median
don steward
mathematics teaching 10 ~ 16

Monday, 24 February 2014

expanding brackets: quadratic expressions

I think it is helpful, wherever possible, for tasks designed to practice and develop a skill to have 'depth'

this can be achieved by involving some regularity (a pattern) to results or a general form/structure - that could lead on to proof considerations

as Dave Hewitt reminds us, stressing structure helps someone see generality quicker and deeper


it seems helpful for skill development to have some application, either:
  • within maths (e.g. to more firmly establish a result)    or
  • within some practical context 
when skills are applied, students can probably better appreciate the benefits of developing particular skills

by way of examples of 'tasks with depth' (not necessarily good ones...) here are some tasks involving work on expanding the product of two linear expressions

pairs or trios of results in the left-hand column are either identical or closely related - so reasons can be sought for this feature

the right-hand column involves the skill of expanding brackets leading to the justification of a result - which might better be initiated from numerical examples (e.g. questions 18 and 19 involving any four consecutive numbers)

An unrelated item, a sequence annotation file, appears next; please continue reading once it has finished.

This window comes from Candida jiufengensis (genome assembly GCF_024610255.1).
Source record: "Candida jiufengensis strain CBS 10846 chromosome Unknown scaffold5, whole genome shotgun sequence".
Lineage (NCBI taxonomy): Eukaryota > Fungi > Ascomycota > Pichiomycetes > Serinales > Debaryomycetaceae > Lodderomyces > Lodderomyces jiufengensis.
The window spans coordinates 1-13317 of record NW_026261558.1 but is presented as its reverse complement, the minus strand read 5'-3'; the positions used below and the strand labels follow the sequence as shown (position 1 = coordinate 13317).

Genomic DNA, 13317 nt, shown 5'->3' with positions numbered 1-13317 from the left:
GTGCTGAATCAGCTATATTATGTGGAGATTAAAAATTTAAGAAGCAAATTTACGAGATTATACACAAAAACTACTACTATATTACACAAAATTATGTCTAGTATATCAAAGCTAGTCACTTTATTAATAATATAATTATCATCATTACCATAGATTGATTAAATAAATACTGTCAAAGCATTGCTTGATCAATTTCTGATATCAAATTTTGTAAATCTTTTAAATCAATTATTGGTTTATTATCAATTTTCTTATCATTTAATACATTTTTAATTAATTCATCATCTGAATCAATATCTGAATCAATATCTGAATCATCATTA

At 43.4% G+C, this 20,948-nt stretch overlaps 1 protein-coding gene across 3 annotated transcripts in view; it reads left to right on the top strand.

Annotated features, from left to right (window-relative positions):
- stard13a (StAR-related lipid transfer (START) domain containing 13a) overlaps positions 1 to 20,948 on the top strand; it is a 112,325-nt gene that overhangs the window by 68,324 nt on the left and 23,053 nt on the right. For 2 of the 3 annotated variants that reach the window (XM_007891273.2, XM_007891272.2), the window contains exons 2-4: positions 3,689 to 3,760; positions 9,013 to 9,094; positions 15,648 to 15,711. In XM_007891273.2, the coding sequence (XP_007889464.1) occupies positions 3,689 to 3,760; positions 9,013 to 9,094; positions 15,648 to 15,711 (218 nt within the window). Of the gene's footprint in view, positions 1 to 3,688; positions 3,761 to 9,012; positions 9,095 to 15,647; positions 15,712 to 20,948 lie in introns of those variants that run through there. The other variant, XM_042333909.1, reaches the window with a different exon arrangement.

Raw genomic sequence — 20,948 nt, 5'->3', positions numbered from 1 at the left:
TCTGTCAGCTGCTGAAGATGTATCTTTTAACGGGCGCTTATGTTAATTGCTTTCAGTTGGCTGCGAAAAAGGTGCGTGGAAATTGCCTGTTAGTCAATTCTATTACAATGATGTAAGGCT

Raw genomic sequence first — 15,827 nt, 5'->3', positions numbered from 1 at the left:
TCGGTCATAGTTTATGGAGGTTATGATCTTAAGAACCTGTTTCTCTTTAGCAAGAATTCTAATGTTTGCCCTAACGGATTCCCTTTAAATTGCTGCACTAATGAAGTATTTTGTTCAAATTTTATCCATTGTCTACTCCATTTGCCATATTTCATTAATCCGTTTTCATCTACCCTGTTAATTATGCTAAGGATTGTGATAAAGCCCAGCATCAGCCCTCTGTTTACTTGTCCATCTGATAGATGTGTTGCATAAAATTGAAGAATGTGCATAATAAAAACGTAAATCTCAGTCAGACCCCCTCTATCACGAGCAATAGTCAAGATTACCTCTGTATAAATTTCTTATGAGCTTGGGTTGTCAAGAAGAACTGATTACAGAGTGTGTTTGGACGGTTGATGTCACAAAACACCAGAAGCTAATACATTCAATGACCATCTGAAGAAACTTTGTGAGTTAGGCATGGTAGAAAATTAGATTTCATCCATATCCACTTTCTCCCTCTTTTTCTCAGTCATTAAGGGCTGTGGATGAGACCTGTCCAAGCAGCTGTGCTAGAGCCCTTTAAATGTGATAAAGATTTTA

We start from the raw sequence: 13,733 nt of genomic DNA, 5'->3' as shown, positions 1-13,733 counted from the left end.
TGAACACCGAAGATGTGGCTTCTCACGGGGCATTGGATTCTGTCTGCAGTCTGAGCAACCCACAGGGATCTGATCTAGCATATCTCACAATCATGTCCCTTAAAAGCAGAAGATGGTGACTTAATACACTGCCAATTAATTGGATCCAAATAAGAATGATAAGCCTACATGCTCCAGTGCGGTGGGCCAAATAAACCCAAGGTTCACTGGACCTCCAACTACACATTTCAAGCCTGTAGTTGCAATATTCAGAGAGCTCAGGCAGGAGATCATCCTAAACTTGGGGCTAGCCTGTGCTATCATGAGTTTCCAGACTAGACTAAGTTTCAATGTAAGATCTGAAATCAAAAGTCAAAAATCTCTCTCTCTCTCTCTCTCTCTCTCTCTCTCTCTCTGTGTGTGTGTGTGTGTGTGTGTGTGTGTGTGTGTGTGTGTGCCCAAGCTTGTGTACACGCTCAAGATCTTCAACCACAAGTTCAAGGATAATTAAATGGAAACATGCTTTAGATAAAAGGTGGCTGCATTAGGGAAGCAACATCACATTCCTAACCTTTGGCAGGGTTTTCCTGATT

the left-hand questions involve a middle term coefficient that is always 10 so students could try to create expressions with this property, maybe making them as complicated as they can

the right-hand questions are the difference of two squares and students could explore and offer a reason why the middle term always disappears

in section (a) the differences between pairs of expressions (questions (1) and (2) etc) is  6
can students create their own examples and possibly give reasons for this 'gap'?

in section (b) the pairs of expressions are closely related
- can students create their own examples and consider some reasons why the expressions are so close?




for these questions, the result should either be a number or
a quadratic expression that factorises

can students create their own, similar, questions?





No comments: